Happy Father’s Day to all my visitors.
We’re traveling this week so posting will be sporadic and will depend on what internet connection we have available. Email will be on hold for a while.
But you can still listen to the special Father’s Day Podcast with Tony Woodlief and David Bernstein. Here’s my post from last Friday,
In today’s podcast i had the pleasure of talking to Tony Woodlief, the author of the wonderful pamphlet, Raising Wild Boys Into Men: A Modern Dad’s Survival Guide
In the podcast, Tony tells us,
At first I made the mistake of trying to write the pamphlet I thought people would want instead of the one I really had inside, and that’s always a mistake for me, and [my editors] said, just tell the stories about your children, and your own story because that really is more interesting and appealing.
… The stories of the children are really telling another story about my own upbringing and the struggle I had about trying to figure out how to grow up to be a man, not really having a father and home to look up to.
He tells all those stories and more. The point that comes across is,
“Real men come from wild fidgety loud hardheaded boys”
In today’s Opinion Journal, Tony expands on that point,
The trick is not to squash the essence of boys, but to channel their natural wildness into manliness. And this is what keeps me awake at night, because it’s going to take a miracle for someone like me, who grew up without meaningful male influence, who would be an embarrassment to Teddy Roosevelt, to raise three men. Along with learning what makes a good father, I face an added dilemma: How do I raise my sons to be better than their father?
What I’m discovering is that as I try to guide these ornery, wild-hearted little boys toward manhood, they are helping me become a better man, too. I love my sons without measure, and I want them to have the father I did not. As I stumble and sometimes fail, as I feign an interest in camping and construction and bugs, I become something better than I was.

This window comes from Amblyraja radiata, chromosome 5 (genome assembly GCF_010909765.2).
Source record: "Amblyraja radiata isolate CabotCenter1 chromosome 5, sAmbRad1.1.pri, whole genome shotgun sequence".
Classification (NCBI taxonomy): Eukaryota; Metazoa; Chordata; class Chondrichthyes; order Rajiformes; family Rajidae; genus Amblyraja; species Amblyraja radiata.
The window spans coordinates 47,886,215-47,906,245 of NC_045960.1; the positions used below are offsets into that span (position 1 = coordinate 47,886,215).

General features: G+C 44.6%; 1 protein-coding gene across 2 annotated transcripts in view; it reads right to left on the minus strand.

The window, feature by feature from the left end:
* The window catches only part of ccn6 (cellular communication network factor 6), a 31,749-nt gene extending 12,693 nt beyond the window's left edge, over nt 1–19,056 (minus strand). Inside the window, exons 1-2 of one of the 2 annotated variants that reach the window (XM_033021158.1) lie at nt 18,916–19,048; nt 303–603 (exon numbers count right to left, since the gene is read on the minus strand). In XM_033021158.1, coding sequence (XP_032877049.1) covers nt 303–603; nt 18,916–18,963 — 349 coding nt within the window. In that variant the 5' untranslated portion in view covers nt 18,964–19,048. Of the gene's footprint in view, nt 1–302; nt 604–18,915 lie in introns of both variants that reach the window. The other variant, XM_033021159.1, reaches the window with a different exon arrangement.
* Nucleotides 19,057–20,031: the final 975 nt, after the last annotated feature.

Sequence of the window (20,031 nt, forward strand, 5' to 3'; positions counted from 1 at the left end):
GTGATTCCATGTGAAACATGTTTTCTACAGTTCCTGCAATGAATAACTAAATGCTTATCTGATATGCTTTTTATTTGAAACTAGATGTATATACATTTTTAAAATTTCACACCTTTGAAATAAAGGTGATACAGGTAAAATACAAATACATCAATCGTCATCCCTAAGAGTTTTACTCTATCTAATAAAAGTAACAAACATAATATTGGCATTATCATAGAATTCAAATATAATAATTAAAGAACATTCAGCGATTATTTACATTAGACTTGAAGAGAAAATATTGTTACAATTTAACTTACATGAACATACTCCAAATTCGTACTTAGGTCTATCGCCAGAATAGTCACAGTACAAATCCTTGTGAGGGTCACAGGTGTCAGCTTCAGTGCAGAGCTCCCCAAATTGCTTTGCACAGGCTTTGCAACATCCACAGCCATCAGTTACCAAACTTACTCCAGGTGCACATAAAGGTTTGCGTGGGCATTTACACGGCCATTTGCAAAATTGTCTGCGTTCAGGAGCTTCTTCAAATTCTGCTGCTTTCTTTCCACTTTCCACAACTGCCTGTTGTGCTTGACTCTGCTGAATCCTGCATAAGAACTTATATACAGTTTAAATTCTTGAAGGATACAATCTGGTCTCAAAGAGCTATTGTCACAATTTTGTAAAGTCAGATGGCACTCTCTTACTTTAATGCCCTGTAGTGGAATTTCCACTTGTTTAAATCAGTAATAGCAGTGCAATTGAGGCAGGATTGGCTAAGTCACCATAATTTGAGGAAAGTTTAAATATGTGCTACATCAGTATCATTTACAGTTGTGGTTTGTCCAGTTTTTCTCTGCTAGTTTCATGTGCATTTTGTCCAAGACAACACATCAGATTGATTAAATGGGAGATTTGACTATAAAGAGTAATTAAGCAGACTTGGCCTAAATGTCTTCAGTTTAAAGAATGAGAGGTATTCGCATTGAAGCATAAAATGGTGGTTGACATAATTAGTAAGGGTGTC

In his blog, Tony links to Adam Bellow’s article, The proxy patriarch
Adam Bellow had a famous father, but stepdad Papa Joe proved to be his true guiding light
Joe never tried to take my father’s place or pressed himself on me in any way. But over time, he got into my life and into my heart. He did this basically just by being there in all the most important moments. It was Joe who attended my high-school theatre performances and graduation ceremonies. It was he who drove me out to college every fall and picked me up each spring, loading my bulky stereo and enormously heavy record collection into the family wagon.
Go read all of it.
And to all the dads and stepdads out there, happy Father’s Day.
Click here for today’s podcast.
You can order Raising Wild Boys Into Men: A Modern Dad’s Survival Guide directly at the link.
For more Father’s Day fun, don’t miss the Carnival of the Insanities,
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